In Elizabeth Gilbert’s new novel, The Signature of All Things, the botanist-heroine is initiated into an old belief that all natural objects are imprinted with messages from God; the red markings on a particular plant, for example, signify its usefulness for blood ailments. The idea that meaning is to be found in the material, rather than in the spiritual or intellectual realms, recurs throughout this richly textured historical saga. But the book’s own hard facts – plot and characterization – are contorted to support abstract themes.
The story centres on the life of Alma Whittaker, daughter of Henry Whittaker, an illiterate Englishman who makes a fortune importing botanical plants before settling with his Dutch wife in Philadelphia. Born in 1800, young Alma develops a passion for plants and is happy until the arrival of a beautiful adopted sister makes her aware of her homeliness. Later, suffering from unrequited love, Alma finds a purpose in the study of mosses, which she lyrically evokes as “resurrection machines” because they endure near-extinction and regenerate other species.
Gilbert sets her well-researched and frequently funny tale in a time – not unlike our own – of great debate about the natural and social environment. Her colourful characters exemplify the warring tendencies of the age. The ruthless Henry Whittaker begins his career by stealing rare plant specimens from a baronet, then scalping them to foreign buyers. By contrast, the young mystic, Ambrose Pike, whom Alma falls in love with and marries in her late 40s, prefers poverty over riches and makes scatty references to “swinging into the fire.” Their illusive acquaintance lasts only months; after it becomes clear he will never sleep with her, Alma packs Ambrose off to the family vanilla plantation in Tahiti, where he dies of mysterious causes. The serious scientist loses “the thread of her life’s purpose,” and travels to Tahiti to “fit together the story of Ambrose Pike.”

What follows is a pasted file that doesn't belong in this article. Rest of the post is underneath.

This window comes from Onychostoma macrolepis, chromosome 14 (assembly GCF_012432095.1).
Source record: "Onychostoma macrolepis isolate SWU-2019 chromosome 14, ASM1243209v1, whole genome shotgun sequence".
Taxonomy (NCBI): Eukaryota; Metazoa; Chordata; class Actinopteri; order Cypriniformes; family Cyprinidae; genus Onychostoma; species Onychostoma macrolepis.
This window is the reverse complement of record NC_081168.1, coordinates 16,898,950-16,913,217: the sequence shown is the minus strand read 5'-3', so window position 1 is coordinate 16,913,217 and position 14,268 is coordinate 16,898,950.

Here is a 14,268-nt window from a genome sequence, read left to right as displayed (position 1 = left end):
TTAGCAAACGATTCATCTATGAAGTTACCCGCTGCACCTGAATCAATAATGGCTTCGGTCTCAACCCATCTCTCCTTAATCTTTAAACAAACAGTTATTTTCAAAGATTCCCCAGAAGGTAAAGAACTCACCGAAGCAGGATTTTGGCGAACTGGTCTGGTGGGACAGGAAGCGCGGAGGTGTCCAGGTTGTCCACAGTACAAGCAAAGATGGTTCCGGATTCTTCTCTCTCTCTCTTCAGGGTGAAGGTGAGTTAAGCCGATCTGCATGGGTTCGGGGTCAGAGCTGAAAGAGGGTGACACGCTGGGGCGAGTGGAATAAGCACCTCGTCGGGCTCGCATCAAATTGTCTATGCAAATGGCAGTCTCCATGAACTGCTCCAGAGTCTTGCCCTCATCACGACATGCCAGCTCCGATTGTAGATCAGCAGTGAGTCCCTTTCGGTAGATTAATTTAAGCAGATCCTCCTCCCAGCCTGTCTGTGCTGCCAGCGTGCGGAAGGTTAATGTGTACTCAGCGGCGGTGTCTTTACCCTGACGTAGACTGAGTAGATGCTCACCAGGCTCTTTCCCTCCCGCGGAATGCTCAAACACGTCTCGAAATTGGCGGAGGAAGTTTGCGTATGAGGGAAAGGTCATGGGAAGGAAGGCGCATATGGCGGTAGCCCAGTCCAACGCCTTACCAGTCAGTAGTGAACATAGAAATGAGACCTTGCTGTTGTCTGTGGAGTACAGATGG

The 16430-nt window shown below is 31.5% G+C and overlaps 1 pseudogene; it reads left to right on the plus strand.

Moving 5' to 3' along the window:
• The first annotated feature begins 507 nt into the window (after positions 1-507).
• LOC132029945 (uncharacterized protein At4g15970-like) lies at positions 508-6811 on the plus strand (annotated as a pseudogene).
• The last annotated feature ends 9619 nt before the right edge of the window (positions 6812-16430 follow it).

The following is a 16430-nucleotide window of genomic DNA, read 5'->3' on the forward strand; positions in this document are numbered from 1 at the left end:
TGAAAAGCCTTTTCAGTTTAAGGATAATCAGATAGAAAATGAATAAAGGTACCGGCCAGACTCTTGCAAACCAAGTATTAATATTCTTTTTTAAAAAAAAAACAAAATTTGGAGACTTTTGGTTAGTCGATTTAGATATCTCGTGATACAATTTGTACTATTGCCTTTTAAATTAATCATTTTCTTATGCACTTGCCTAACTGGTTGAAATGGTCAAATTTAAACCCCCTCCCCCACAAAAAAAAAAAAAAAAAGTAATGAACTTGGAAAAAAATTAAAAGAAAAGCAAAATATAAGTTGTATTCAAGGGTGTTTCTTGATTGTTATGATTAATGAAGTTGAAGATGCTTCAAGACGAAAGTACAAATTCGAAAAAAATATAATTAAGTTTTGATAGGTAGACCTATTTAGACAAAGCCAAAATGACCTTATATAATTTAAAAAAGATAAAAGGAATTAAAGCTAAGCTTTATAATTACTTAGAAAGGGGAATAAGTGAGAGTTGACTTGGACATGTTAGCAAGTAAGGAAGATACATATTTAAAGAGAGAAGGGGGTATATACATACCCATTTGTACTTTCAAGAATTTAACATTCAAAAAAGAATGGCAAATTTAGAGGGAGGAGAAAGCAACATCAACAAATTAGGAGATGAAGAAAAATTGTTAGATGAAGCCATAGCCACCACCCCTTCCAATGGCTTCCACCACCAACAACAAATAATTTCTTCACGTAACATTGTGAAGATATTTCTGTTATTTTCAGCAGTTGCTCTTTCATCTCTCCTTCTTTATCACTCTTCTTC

Nothing in her union with Ambrose justifies so drastic a change, and it all seems a plot device to get her to Tahiti. If we are reluctant to go with her, it is partly because Alma’s decision follows upon a contrived “I-have-been-so-selfish-all-my-life” epiphany that results in her giving away most of her fortune. It is also because we were content exploring the humble life of a pioneering female botanist. This ambitious book wants to be so many things: an investigation into the heart and sexuality of an unconventional woman; a vindication of neglected women of science; a Thackerayesque panorama of an age; a novel of ideas; a paean to the resilience of nature. The style varies widely. On occasion the author parodies the excesses and ignorance of European colonialism: Whittaker’s baronet is a man who “kept a heathen as a pet.” At other times the narrative voice is wordy, introspective. Alma is the only constant, and her motivation at key moments is not credible.
In Tahiti, Alma immerses herself in local life and begins an obsessive search for someone she guesses was her husband’s lover. She discovers that he is a magnetic Tahitian missionary named Tomorrow Morning who dresses impeccably, and whose “skin was dark and burnished, his smile a slow moonrise.” He also happens to be a hypnotic orator, and urges his people to adapt to a new era. In a supernaturally mossy cave to which he has led Alma, this Tahitian Obama reveals the details of her husband’s demise. Alma’s grief, like her drive to understand Ambrose, seems excessive. After the disclosure, Alma fellates Tomorrow Morning, “as though drawing breath through him.” The stunned reader can only digest this scene as symbolic. Moss, resurrection machine, Tomorrow Morning, new era, drawing breath: we get it. But we don’t get Alma, who – after triumphing in a brutal Tahitian survival game – speeds off to her uncle’s place in Holland to work on a theory resembling Darwin’s (Darwin arrives at it first). Earlier in the book, she is a real woman with real emotions studying real plants, but by the end she is a wild priestess of natural selection.
If this is a novel of ideas, the ideas are shallow; if this is fictional biography, the main character does not hang together; if this is a call to arms to present-day Americans, it ought to have had a simpler and tighter plot. The author seems to want to convey a message more than to write fiction. Fortunately Gilbert’s wit and inventiveness make the attempt to figure out just what she is doing more of a frustrating pleasure than a pain.
Aparna Sanyal is a writer living in Montreal.
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